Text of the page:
The association between alcohol use and violence has been documented by many studies. A review of the literature indicated that alcohol was present, during the time of the transgression, in 30–70% of suicide attempters, 18– 66% of suicide completers, 28–86% of homicide offenders, 24–37% of assault offenders, 7–72% of robbery offenders, 13–60% of sexual offenders, 6–57% of marital violence perpetrators, 13% of child abusers, and 32–54% of child molesters.
A positive correlation exists between the quantity of alcohol consumed and the frequency of a wide variety of violent acts, including sexual assault, child abuse, and homicide.
Multiple studies indicate an association between alcohol consumption and aggressive behavior. Not all people who consume alcohol, however, become aggressive. In trying to elucidate the relationship between alcohol consumption and aggression, researchers have suggested that people with a psychiatric condition called antisocial personality disorder may be particularly susceptible to alcohol-related aggression.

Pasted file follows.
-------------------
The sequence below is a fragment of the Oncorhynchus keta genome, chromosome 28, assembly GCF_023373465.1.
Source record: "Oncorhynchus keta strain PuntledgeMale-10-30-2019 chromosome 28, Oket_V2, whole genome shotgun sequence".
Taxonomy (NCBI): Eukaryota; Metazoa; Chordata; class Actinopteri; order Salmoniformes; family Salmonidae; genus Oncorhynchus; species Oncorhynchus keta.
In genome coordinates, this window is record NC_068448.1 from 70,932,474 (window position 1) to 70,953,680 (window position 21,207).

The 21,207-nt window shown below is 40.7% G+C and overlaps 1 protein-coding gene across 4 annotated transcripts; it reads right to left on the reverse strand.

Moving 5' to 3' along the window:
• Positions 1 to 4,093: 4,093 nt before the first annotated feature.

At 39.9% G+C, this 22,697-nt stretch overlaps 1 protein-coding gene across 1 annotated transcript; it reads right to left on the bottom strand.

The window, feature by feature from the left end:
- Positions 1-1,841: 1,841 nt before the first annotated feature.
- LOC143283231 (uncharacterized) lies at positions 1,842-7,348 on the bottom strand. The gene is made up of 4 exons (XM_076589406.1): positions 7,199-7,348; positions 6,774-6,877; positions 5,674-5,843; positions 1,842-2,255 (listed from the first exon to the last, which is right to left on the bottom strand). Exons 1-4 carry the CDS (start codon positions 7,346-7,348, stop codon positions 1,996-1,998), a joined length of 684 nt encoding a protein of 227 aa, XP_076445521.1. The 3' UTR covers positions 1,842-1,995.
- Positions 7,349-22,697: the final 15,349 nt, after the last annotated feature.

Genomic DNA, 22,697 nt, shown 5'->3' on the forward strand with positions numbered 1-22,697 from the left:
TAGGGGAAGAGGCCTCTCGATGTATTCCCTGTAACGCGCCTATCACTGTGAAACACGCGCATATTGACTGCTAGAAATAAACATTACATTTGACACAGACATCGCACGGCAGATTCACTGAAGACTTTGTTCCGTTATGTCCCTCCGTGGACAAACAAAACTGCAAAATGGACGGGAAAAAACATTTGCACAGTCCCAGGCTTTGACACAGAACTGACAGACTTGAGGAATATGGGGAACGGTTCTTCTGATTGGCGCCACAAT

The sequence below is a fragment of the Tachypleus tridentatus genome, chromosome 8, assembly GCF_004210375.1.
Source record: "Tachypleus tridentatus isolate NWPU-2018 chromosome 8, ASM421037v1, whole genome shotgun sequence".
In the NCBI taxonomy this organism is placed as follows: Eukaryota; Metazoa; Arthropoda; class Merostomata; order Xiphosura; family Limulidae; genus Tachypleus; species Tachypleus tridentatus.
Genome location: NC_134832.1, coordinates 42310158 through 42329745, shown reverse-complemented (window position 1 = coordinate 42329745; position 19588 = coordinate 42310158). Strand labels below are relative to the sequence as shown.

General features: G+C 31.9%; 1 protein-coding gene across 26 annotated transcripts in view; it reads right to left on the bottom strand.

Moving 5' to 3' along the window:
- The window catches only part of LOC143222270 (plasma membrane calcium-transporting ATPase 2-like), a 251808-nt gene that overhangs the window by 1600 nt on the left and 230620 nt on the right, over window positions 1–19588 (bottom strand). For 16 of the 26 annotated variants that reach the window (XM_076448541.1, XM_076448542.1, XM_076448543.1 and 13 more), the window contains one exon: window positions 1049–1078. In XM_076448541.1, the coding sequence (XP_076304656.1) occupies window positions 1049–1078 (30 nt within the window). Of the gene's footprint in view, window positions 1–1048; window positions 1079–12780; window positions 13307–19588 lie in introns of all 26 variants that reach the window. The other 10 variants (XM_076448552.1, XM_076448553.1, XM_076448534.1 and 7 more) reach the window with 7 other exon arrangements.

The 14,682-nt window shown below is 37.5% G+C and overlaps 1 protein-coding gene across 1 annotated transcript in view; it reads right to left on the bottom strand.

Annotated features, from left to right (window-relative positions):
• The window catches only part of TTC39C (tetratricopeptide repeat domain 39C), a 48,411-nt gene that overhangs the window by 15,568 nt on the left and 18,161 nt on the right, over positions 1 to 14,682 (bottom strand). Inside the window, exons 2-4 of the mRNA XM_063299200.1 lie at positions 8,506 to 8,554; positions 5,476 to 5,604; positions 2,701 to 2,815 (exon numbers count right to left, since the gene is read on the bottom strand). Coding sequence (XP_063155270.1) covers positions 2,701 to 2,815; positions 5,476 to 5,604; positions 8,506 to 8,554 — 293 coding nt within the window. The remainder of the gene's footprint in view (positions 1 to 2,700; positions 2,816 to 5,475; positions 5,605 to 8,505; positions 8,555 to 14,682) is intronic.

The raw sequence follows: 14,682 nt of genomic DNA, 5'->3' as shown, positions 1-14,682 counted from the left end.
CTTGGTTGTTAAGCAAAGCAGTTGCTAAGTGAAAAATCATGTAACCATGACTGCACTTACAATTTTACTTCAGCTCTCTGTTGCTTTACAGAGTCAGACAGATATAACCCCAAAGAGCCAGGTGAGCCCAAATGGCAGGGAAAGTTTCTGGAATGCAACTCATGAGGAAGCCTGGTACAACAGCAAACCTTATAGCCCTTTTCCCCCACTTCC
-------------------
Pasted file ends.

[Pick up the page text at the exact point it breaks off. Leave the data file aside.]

Research with nonhuman primates has shown that individual differences in brain chemistry predict impulsivity, aggression, and alcohol-induced aggression. These differences appear to be associated with early rearing experiences and remain stable throughout the individual’s life.
Violent crime in the United States decreased at an unprecedented rate during the 1990s. According to victim surveys, approximately 23 percent fewer violent crimes occurred in 1998 than in 1993. Reduced consumption of alcohol is co-occurring with a reduction in violent crime as well as many other positive outcomes, including reduced traffic fatalities and declining rates of arrest for alcohol-involved traffic offenses.